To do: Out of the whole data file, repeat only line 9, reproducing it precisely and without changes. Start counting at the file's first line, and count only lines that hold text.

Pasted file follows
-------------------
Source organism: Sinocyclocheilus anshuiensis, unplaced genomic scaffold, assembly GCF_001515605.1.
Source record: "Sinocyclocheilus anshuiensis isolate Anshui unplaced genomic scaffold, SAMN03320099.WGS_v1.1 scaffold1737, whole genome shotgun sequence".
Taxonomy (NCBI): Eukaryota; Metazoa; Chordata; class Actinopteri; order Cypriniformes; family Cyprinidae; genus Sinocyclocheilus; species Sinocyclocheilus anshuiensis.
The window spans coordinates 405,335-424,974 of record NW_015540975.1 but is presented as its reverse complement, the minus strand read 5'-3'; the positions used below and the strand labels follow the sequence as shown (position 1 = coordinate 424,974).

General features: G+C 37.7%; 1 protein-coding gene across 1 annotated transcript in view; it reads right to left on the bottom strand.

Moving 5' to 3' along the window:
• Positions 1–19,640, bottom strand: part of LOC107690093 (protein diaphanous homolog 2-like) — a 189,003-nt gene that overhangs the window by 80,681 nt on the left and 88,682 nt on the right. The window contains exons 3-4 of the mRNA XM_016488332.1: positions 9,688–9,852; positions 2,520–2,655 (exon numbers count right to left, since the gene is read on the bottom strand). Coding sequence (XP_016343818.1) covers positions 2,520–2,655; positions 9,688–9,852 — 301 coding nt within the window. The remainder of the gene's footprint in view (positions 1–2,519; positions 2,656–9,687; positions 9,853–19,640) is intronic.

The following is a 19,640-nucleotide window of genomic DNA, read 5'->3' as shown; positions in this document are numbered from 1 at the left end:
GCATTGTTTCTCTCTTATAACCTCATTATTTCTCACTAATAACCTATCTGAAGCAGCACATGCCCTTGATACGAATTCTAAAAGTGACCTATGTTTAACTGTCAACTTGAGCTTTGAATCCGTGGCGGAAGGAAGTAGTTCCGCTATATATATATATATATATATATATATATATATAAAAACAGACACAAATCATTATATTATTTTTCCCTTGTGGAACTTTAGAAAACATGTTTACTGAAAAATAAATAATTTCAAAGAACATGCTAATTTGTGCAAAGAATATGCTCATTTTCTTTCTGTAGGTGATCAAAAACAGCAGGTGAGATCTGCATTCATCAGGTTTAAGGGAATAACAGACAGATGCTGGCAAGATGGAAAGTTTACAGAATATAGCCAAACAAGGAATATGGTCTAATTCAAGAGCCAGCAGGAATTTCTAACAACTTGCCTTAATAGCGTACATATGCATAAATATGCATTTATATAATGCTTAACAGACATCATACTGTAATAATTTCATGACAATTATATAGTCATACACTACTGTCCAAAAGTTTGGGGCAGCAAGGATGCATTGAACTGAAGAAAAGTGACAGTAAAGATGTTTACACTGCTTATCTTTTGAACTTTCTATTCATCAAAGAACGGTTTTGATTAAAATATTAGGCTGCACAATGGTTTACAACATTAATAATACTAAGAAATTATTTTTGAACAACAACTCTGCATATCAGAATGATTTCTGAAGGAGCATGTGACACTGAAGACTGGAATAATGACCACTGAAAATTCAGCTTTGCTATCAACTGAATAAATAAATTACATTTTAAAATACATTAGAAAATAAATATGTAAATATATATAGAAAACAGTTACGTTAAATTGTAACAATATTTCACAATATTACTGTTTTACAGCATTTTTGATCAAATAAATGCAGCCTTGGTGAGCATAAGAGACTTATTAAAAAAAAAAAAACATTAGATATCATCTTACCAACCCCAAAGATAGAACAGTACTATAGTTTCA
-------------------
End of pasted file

GCATTGTTTCTCTCTTATAACCTCATTATTTCTCACTAATAACCTATCTGAAGCAGCACATGCCCTTGATACGAATTCTAAAAGTGACCTATGTTTAACTGTCAACTTGAGCTTTGAATCCGTGGCGGAAGGAAGTAGTTCCGCTATATATATATATATATATATATATATATATATAAAAACAGACACAAATCATTATATTATTTTTCCCTTGTGGAACTTTAGAAAACATGTTTACTGAAAAATAAATAATTTCAAAGAACATGCTAATTTGTGCAAAGAATATGCTCATTTTCTTTCTGTAGGTGATCAAAAACAGCAGGTGAGATCTGCATTCATCAGGTTTAAGGGAATAACAGACAGATGCTGGCAAGATGGAAAGTTTACAGAATATAGCCAAACAAGGAATATGGTCTAATTCAAGAGCCAGCAGGAATTTCTAACAACTTGCCTTAATAGCGTACATATGCATAAATATGCATTTATATAATGCTTAACAGACATCATACTGTAATAATTTCATGACAATTATATAGTCATACACTACTGTCCAAAAGTTTGGGGCAGCAAGGATGCATTGAACTGAAGAAAAGTGACAGTAAAGATGTTTACACTGCTTATCTTTTGAACTTTCTATTCATCAAAGAACGGTTTTGATTAAAATATTAGGCTGCACAATGGTTTACAACATTAATAATACTAAGAAATTATTTTTGAACAACAACTCTGCATATCAGAATGATTTCTGAAGGAGCATGTGACACTGAAGACTGGAATAATGACCACTGAAAATTCAGCTTTGCTATCAACTGAATAAATAAATTACATTTTAAAATACATTAGAAAATAAATATGTAAATATATATAGAAAACAGTTACGTTAAATTGTAACAATATTTCACAATATTACTGTTTTACAGCATTTTTGATCAAATAAATGCAGCCTTGGTGAGCATAAGAGACTTATTAAAAAAAAAAAAACATTAGATATCATCTTACCAACCCCAAAGATAGAACAGTACTATAGTTTCA